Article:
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Tales From the Crypt returning to TV

January 10, 2016

 

TNT plans to scare audiences and maybe make them laugh a bit with a Tales From the Crypt revival. The series based on the classic EC horror comics of the 1950s is being executive produced by M Night Shyamalan. Tales will be part of a two-hour block of programming aimed at freaking you out.

 

Shyamalan blew folks away with The Sixth Sense in 1999 and then put his own spin on the concept of superheroes with Unbreakable, but started losing fans with Signs as his penchant for gotcha twist endings started to rub people the wrong way.

 

Since then, he’s done panned movies like The Happening, The Last Airbender, and After Earth, but in the past few years he seems to be on the upswing by directing last year’s The Visit, which earned $97 million worldwide off of a $5 million budget, and is also producing the creepy Wayward Pines for Fox. Maybe he’s found his groove again with television, only time will tell, but at least he’s enthusiastic about the project.

“To be part of such a beloved brand like Tales from the Crypt, something I grew up watching, and to also have the chance to push the boundaries of genre television as a whole, is an inspiring opportunity that I can’t wait to dive into,” he said.

 

Tales from the Crypt launched from EC Comics in 1950 and ran until 1955. Packed with short stories drawn by masters of the craft like Wally Wood, Jack Davis, Al Feldstein, Harvey Kurtzman, and Al Williamson, the actual tales usually ended with a twist that would make O Henry proud (or wince). In 1972, British studio Amicus created an anthology film featuring five stories from Tales as well as its sister titles Vault of Horror and Haunt of Fear.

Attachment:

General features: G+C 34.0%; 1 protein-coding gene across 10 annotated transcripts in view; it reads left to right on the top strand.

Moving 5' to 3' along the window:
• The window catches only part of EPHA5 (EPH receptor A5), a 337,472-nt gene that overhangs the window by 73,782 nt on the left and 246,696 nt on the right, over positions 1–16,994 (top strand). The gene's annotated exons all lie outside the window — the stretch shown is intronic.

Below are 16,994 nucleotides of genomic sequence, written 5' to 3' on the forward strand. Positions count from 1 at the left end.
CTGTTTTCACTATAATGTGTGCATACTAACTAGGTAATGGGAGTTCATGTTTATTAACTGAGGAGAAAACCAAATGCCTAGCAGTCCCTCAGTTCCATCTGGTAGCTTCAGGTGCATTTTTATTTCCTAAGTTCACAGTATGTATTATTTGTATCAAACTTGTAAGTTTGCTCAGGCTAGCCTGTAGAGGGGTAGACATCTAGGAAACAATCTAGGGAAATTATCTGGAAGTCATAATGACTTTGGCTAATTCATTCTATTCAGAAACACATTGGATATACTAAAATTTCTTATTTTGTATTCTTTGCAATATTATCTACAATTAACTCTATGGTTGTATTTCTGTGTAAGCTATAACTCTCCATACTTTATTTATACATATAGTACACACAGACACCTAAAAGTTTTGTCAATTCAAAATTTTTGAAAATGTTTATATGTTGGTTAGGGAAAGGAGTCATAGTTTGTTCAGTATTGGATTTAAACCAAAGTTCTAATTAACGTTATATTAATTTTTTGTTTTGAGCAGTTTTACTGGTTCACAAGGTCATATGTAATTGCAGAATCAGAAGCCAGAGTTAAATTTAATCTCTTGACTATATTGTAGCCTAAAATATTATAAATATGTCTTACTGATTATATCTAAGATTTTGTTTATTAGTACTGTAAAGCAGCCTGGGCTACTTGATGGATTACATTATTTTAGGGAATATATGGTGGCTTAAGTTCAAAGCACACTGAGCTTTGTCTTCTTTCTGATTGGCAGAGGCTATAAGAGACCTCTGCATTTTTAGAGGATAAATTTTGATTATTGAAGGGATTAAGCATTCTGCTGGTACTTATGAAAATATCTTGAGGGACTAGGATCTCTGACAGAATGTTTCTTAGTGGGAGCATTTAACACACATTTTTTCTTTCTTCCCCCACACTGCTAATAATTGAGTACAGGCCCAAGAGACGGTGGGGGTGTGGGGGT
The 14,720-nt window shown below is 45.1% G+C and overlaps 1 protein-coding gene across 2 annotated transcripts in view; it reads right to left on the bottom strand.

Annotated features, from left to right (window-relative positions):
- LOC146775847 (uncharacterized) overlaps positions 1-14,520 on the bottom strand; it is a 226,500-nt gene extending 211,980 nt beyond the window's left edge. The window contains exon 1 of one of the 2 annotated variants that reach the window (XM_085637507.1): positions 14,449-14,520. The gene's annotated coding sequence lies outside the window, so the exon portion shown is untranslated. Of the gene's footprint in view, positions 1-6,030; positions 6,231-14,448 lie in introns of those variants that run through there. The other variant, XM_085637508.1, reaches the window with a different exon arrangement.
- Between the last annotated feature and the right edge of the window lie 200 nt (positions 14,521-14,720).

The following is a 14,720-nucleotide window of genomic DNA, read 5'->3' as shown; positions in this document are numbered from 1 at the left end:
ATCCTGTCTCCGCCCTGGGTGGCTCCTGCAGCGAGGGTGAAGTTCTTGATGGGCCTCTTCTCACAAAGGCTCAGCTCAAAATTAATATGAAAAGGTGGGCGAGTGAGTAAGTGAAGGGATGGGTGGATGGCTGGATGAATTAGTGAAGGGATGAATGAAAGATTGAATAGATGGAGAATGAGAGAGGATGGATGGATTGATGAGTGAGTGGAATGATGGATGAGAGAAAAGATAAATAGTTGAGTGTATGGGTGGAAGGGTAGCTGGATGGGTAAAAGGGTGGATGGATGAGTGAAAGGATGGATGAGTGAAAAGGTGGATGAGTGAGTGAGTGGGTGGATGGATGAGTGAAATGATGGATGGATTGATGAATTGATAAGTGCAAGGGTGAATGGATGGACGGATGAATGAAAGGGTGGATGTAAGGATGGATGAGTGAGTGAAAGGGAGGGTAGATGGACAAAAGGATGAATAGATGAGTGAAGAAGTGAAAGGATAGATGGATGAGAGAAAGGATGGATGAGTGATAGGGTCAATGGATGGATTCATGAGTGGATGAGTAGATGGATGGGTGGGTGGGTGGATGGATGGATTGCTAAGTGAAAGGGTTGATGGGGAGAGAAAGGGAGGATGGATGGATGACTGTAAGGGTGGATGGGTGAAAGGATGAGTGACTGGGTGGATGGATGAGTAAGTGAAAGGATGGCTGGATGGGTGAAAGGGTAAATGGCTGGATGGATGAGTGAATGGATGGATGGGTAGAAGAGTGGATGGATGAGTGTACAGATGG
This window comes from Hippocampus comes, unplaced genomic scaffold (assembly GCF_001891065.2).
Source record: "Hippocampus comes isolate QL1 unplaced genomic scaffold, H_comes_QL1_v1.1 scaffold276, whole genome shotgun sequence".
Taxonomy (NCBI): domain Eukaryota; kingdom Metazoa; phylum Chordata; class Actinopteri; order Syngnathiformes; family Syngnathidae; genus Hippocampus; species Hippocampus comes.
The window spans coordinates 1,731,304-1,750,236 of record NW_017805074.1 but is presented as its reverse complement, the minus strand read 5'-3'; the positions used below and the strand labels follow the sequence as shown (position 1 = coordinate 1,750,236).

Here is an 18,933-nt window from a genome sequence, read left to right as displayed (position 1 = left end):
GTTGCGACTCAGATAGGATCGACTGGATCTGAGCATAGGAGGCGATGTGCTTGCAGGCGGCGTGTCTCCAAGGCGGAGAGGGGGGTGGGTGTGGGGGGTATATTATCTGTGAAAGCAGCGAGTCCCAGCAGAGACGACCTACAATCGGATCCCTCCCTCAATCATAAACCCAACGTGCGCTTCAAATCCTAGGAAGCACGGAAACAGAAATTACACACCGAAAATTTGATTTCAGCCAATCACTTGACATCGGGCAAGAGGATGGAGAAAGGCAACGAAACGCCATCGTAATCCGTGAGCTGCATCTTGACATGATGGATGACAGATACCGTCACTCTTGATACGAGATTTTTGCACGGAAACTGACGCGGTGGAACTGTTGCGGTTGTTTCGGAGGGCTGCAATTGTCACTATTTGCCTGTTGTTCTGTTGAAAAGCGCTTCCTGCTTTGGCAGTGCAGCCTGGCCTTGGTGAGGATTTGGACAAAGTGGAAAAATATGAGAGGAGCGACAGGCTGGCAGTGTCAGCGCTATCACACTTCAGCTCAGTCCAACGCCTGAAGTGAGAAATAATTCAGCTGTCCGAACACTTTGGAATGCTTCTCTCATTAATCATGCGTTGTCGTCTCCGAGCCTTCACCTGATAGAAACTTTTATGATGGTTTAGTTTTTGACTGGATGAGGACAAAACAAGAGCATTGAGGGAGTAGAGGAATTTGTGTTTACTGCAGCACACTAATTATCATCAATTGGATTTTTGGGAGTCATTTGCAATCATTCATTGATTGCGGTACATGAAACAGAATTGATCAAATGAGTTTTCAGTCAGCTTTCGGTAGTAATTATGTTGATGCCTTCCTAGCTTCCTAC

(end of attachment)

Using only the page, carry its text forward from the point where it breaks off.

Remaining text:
In 1989, HBO started airing a TV version that continued the anthology format of the comics feautring different stars and directors each week. Executive produced by Richard Donner, Joel Silver, Walter Hill, Robert Zemeckis, and David Giler, the show lasted seven seasons all hosted by a wild pun-loving puppet version of the comic’s narrator the Cryptkeeper.

 

It will be interesting to see how this series is handled by Shyamalan and his crew. He obviously loves the same kinds of endings that the comics thrived on, and anthology horror is huge on television these days, but is there space for a wacky rotting corpse presenting the stories? We shall see.

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